The Colombian government and the country's largest rebel group, the Revolutionary Armed Forces of Colombia (Farc) will sign a historic peace agreement on Monday, (26 September) that will put an end to a war that has lasted half a century and claimed at least 220,000 lives. President Juan Manuel Santos and Farc rebel group leader Timoleon Jimenez will sign the pact.
President Santos in an interview to BBC said that peace with the rebel group will bring economic growth. However, he added that it would take a long time for the country to recover from decades of conflict.
Santos said: "War is always more costly than peace. We could have grown between 2% and 3% more per year for the past 23 years,"
"We have even lost our compassion, which is the ability to feel some kind of pain for others.A country at war for 50 years is a country that has destroyed many of its values," he added.
The agreement is chance for the Farc group to become a political party. They will be given 10 seats in the 268 member congress. Once the deal is signed, the group will also be removed from the European Union's list of terror organisations.
Around 2,500 local and foreign dignitaries will attend the ceremony, which being held in the city of Cartagena. The dignitaries include the Cuban President Raul Castro, UN Secretary General Ban Ki-Moon, US Secretary of state John Kerry among others.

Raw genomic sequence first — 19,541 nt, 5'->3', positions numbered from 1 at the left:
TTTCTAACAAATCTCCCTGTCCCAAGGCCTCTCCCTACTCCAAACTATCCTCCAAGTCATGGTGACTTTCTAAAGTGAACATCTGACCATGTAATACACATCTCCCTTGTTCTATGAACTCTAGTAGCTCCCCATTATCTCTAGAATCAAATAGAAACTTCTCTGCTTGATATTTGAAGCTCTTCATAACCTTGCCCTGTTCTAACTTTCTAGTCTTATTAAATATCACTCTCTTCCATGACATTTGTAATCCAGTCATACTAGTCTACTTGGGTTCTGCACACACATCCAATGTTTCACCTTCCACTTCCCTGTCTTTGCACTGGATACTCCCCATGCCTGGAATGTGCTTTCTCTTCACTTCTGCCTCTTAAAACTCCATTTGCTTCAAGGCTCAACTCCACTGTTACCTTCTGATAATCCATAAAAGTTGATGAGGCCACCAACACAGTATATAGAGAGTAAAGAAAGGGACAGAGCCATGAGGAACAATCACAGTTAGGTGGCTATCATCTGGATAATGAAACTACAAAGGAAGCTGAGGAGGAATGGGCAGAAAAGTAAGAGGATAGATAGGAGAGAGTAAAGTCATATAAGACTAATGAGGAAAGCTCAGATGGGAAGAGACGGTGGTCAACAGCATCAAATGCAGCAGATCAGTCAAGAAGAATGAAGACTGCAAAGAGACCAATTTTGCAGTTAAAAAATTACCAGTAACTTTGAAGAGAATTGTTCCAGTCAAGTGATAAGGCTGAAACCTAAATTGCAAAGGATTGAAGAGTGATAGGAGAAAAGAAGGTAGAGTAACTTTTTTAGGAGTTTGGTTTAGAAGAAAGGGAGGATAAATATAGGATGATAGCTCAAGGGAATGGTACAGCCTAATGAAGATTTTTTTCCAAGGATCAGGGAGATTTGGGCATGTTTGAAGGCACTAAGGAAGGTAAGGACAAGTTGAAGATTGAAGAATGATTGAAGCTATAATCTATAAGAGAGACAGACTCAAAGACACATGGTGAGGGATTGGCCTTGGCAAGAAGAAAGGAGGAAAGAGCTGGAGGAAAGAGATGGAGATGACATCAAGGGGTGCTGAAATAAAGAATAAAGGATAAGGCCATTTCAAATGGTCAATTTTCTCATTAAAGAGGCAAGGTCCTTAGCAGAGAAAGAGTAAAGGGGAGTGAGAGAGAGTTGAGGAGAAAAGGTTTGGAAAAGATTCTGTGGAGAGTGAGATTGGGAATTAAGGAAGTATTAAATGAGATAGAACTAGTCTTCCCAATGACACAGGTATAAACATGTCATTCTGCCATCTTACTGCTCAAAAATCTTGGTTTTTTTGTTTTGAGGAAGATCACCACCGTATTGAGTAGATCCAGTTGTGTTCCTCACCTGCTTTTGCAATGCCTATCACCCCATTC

The signing ceremony is not the final step in the process. Colombian citizens will have the final say in accepting or rejecting the deal in a referendum that is scheduled to take place on 2 October. Most opinion polls suggest victory for the yes vote.
Under the deal terms, the rebels who will put their weapons down and confess to their crimes will be spared jail time and will be allowed to compensate their victims by undertaking development work in areas which are hit the hardest by the conflict. The deal has, however, invited criticism from former president Alvaro Uribe, as it allows the rebel group to enter congress without serving any jail time for the crimes they committed.
Colombians were apprehensive over how almost 7,000 rebels would integrate into the society but most expressed confidence that the deal would bring more positives than problems. The group will handover the weapons to the United Nations in 180 days.